Senator Schumer said that lead poisoning is an enormous threat to public health in the Southern Tier as well. Within Chemung County, over 1,600 tests were performed on children each year from 2013-2017. In each of these years, over 10% of those tested had elevated levels of the toxic metal in their blood. These levels remain constant every year. In 2013 through 2015, the rate per 1,000 tested children less than 6 years of age with confirmed lead levels greater than 10ug/dl (micrograms/deciliters) in Chemung County was 21.2, whereas the New York State rate was 5.1 per 1,000 children tested. A study conducted by the Chemung County Department of Public Health uncovered the highest concentrations of elevated lead levels have been found within the City of Elmira. These areas are dense with older homes built prior to 1978 when lead paint was commonly used throughout the nation. In the city of Elmira, over 98% of the houses were built before the year the federal government banned the sale of lead based paint, and 88% were built before 1946. Likewise, in Broome County, there are over 72,000 homes that were built prior to 1980, where 5.6% of all children tested displayed elevated levels of lead in their blood.
Schumer explained that after years of decreased funding for HUD’s Office of Lead Hazard Control and Healthy Homes, which administers the Lead-Based Paint Hazard Reduction Program, he has successfully pushed his colleagues in Congress to increase funding in recent years. The office received $110 million per year from Fiscal Year 2014 to Fiscal Year 2016, which was significantly lower than what the program had received a decade earlier. Schumer was successful in securing a $35 million dollar increase for Fiscal Year 2017 and another $85 million increase in Fiscal Year 2018. After securing the increase in funding for 2018, Schumer worked closely with Syracuse officials to deliver over $4.1 million from HUD’s Office of Lead Hazard Control and Healthy Homes last December, the first time the city received funding from the program since 2012. This followed Schumer’s visit to Syracuse to push for the funding and a direct call to HUD Secretary Ben Carson.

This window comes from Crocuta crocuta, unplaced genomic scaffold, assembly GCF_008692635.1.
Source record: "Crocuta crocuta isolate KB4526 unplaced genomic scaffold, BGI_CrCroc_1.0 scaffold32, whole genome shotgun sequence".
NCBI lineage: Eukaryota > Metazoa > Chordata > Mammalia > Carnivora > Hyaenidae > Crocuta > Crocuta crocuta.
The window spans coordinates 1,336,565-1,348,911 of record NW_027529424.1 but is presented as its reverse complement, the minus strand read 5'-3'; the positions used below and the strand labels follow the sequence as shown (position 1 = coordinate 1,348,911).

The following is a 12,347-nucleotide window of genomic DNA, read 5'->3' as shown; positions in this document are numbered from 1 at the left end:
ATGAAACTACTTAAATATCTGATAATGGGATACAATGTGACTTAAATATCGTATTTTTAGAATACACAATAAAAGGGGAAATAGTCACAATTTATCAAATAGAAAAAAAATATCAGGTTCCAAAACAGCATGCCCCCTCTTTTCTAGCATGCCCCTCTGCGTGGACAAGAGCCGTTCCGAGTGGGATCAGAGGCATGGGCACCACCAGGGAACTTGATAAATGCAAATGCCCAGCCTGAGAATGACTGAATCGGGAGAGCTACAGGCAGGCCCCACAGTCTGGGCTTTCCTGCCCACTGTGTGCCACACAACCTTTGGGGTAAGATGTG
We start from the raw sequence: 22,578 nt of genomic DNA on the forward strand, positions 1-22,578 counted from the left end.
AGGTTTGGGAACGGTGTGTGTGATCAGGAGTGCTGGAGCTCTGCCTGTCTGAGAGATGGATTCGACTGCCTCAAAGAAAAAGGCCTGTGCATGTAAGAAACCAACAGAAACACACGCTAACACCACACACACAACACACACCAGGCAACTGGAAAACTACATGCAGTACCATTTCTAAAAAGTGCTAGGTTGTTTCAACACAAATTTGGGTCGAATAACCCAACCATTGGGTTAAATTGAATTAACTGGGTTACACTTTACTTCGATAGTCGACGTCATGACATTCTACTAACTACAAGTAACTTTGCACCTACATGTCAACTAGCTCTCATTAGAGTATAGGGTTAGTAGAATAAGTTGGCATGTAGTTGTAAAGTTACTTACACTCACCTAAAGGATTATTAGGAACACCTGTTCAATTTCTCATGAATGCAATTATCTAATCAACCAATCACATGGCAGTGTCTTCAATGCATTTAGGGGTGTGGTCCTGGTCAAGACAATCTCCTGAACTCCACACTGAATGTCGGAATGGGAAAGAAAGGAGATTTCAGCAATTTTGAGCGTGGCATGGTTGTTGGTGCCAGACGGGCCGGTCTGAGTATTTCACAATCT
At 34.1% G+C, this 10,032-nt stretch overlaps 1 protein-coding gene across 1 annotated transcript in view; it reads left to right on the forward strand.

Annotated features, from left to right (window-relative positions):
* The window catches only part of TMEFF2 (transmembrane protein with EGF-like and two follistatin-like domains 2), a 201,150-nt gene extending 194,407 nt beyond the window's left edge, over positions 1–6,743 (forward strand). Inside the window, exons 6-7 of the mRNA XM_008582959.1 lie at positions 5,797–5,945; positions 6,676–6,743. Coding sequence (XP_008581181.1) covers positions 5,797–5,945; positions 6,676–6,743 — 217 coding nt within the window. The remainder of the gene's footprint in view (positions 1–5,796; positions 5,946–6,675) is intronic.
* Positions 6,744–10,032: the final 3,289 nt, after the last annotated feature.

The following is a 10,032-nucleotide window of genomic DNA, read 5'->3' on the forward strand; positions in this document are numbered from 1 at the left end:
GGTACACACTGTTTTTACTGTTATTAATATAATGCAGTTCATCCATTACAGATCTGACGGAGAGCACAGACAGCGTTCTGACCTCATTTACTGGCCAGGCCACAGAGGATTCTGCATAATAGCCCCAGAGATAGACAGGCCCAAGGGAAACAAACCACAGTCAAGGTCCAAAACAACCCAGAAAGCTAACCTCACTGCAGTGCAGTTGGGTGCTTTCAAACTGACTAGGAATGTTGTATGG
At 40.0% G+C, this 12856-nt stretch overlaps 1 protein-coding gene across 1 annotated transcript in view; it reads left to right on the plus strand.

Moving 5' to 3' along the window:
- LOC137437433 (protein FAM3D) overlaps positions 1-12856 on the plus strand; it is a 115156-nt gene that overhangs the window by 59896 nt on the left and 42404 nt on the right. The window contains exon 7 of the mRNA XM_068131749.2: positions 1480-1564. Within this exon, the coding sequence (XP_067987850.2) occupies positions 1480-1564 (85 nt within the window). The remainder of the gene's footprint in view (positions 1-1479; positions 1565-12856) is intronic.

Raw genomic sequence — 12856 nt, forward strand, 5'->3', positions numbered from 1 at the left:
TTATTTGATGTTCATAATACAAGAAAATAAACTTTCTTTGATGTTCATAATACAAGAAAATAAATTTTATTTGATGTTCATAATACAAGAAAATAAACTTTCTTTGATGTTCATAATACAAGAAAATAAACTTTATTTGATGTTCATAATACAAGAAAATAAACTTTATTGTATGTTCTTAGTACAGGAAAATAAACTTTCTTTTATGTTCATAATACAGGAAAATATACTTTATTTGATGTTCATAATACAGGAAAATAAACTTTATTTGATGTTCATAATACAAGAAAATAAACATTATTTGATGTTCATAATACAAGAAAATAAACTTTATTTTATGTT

The purpose of the Lead-Based Paint Hazard Reduction Program is to identify and control lead-based paint hazards in eligible privately owned housing for rental or owner-occupants. These grants are used to assist municipalities in carrying out lead hazard control activities.